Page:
Outlining: You may want to develop your notes into an outline. Outlining chapters is a time-honored way to engage with and really dissect the reading. Some experts suggest that outlining is the smart way to take notes because the outline structure enables you to be selective and not repeat the entire text in your notes. To outline, write down the subheadings and the main topic of each paragraph. "I read the material and outline it so that I can read over my notes a couple of times before the exam," said one student. "There are very few people who can read a textbook and retain all the detailed information they read, and I'm not one of them. I have to put in the time, but it always pays off."
"David C.," a student who commented on a blog entry at Lifehack.org, described his reading method: "The only way I found to absorb a dense textbook was to invert it. By that I mean, I'd take a notebook, and devote a page to every proper name, number, date or concept I came across. So, using a paragraph taken from Wikipedia about the First World War as an example, if a book said on page 1 'The Entente Powers, led by France, Russia, the United Kingdom, and later Italy (from 1915) and the United States (from 1917), defeated the Central Powers, led by the Austro-Hungarian, German, and Ottoman Empires. Russia withdrew from the war after the revolution in 1917,' then I'd have pages in the note book for Entente Powers, France, Russia, UK, Italy, 1915, US, 1917, Central Powers, Austro-Hungarian Empire, German Empire and Ottoman Empire. And if on page 15 there was a discussion of French politics leading up to the war, I'd put notes summarizing that topic on the page I'd allocated already to France. Eventually, on the page allocated to 1917, I'd have notes of all the things mentioned in the book as happening in that year. It's not enough to read a textbook. You've got to reorganize it mentally in a way that demands enough thought to make it stick in the brain. This method is a simple mechanism for forcing you to do exactly that."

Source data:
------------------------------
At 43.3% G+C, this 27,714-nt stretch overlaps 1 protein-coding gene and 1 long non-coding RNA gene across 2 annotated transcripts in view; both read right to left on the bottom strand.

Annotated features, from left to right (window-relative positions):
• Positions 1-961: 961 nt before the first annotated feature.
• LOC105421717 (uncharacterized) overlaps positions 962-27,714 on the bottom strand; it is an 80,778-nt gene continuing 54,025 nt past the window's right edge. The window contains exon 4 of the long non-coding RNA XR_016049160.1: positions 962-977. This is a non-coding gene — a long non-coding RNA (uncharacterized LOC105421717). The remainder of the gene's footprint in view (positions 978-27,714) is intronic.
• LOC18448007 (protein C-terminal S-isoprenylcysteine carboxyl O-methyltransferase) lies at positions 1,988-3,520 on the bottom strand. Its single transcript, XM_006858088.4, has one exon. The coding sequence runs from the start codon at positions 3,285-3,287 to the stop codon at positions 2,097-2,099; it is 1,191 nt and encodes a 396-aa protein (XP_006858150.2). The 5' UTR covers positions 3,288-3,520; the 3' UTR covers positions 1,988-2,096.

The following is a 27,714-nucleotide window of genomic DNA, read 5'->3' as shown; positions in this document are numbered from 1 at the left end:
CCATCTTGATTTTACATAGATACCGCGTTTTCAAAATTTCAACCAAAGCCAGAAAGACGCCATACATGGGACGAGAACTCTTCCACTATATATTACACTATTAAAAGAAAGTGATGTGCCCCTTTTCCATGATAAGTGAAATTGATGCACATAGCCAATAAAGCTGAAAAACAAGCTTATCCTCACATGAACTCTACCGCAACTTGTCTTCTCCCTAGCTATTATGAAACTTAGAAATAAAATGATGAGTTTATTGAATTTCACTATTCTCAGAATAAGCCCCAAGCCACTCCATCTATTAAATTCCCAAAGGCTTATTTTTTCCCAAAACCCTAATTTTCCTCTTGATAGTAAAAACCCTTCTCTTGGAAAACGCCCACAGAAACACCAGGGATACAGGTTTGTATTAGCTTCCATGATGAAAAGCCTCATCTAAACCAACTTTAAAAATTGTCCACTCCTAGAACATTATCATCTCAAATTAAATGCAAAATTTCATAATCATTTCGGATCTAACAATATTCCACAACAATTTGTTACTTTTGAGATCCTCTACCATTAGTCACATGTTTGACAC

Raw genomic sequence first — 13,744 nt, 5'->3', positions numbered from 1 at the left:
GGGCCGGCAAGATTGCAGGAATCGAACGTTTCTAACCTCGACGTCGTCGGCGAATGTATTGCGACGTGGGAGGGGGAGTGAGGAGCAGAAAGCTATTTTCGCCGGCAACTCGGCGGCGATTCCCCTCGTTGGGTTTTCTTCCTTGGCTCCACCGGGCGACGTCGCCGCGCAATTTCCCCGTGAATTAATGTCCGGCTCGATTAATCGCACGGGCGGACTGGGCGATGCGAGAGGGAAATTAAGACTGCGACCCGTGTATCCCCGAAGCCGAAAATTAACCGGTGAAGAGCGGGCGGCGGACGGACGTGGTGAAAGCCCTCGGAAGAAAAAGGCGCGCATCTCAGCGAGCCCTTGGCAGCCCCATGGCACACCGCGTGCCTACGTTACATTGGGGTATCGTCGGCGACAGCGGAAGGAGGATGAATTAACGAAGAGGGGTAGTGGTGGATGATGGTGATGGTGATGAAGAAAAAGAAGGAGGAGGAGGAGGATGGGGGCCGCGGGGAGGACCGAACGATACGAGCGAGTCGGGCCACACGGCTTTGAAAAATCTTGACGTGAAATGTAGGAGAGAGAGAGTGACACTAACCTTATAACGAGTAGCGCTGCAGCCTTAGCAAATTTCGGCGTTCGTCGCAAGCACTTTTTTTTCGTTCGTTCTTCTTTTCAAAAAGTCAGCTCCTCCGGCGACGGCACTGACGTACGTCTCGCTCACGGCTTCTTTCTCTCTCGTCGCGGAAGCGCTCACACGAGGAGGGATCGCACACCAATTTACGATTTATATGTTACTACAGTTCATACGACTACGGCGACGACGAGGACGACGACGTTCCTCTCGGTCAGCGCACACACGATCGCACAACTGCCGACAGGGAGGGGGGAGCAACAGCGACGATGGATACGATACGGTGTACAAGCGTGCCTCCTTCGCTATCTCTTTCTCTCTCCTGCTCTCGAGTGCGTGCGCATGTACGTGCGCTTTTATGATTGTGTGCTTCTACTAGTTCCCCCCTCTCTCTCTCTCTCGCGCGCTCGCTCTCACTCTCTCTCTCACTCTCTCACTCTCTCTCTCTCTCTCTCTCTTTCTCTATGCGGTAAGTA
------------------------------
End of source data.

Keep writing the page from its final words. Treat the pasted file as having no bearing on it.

No matter which advanced technique you choose for engaging actively with your reading assignments, be sure to look up unfamiliar words as you read. See if your textbook has a glossary, but also keep a dictionary handy for words not in the glossary or texts with no glossary.
Final Thoughts on Advanced Reading Techniques
Occasionally, despite your best efforts and planning strategies, you may find yourself in a "reading
emergency," meaning you have a test scheduled and you have not done the reading. If you find yourself
in this position, two techniques can help you:
- Skimming: Read the chapter's introduction and conclusion. Read all chapter
sub-headings and the first and last paragraph of each section. Identify the main ideas
in each paragraph.
- Obtaining book summaries: Publishers such as Cliffs Notes and
Pink Monkey offer free study
guides and summaries of books online, with more elaborate study aids available for a price.
Use these only in a pinch and be aware that the book summaries cover mostly just literature.
Other subjects are covered but aren't geared to particular textbooks. And you still have to
do some reading.
Questions about some of the terminology used in this article? Get more information (definitions and links) on key academic terms by going to our College Success Glossary.
Katharine Hansen, Ph.D., is an educator, author, and blogger who provides content for EmpoweringSites.com, including MyCollegeSuccessStory.com. Katharine, who earned her PhD in organizational behavior from Union Institute & University, Cincinnati, OH, is author of Dynamic Cover Letters for New Graduates and A Foot in the Door: Networking Your Way into the Hidden Job Market (both published by Ten Speed Press), as well as Top Notch Executive Resumes (Career Press); and with Randall S. Hansen, Ph.D., Dynamic Cover Letters, Write Your Way to a Higher GPA (Ten Speed), and The Complete Idiot's Guide to Study Skills (Alpha). She curates, crafts, and delivers compelling content online, in print, on stage, and in the classroom. Visit her personal Website KatharineHansenPhD.com or reach her by e-mail at kathy(at)astoriedcareer.com. Check out Dr. Hansen on GooglePlus.